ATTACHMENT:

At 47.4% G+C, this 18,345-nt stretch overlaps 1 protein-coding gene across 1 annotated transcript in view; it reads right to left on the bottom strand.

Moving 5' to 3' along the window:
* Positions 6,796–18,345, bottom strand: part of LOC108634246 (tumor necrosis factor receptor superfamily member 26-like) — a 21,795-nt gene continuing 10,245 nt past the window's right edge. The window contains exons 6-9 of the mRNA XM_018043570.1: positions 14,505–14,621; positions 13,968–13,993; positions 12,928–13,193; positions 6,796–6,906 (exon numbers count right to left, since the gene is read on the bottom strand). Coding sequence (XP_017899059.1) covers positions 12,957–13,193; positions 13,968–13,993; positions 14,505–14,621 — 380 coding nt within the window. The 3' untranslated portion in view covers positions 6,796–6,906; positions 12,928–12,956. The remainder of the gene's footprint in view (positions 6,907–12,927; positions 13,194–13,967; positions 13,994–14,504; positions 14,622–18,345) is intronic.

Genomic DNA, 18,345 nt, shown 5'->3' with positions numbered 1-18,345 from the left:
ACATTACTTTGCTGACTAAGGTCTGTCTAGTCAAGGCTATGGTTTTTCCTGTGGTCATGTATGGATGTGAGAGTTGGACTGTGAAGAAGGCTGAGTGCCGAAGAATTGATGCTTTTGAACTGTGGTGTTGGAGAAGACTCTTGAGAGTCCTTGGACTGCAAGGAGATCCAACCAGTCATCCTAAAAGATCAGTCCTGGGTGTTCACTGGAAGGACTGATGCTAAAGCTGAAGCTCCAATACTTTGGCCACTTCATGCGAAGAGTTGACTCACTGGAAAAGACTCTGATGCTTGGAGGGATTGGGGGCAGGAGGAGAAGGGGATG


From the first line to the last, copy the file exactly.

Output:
At 47.4% G+C, this 18,345-nt stretch overlaps 1 protein-coding gene across 1 annotated transcript in view; it reads right to left on the bottom strand.

Moving 5' to 3' along the window:
* Positions 6,796–18,345, bottom strand: part of LOC108634246 (tumor necrosis factor receptor superfamily member 26-like) — a 21,795-nt gene continuing 10,245 nt past the window's right edge. The window contains exons 6-9 of the mRNA XM_018043570.1: positions 14,505–14,621; positions 13,968–13,993; positions 12,928–13,193; positions 6,796–6,906 (exon numbers count right to left, since the gene is read on the bottom strand). Coding sequence (XP_017899059.1) covers positions 12,957–13,193; positions 13,968–13,993; positions 14,505–14,621 — 380 coding nt within the window. The 3' untranslated portion in view covers positions 6,796–6,906; positions 12,928–12,956. The remainder of the gene's footprint in view (positions 6,907–12,927; positions 13,194–13,967; positions 13,994–14,504; positions 14,622–18,345) is intronic.

Genomic DNA, 18,345 nt, shown 5'->3' with positions numbered 1-18,345 from the left:
ACATTACTTTGCTGACTAAGGTCTGTCTAGTCAAGGCTATGGTTTTTCCTGTGGTCATGTATGGATGTGAGAGTTGGACTGTGAAGAAGGCTGAGTGCCGAAGAATTGATGCTTTTGAACTGTGGTGTTGGAGAAGACTCTTGAGAGTCCTTGGACTGCAAGGAGATCCAACCAGTCATCCTAAAAGATCAGTCCTGGGTGTTCACTGGAAGGACTGATGCTAAAGCTGAAGCTCCAATACTTTGGCCACTTCATGCGAAGAGTTGACTCACTGGAAAAGACTCTGATGCTTGGAGGGATTGGGGGCAGGAGGAGAAGGGGATG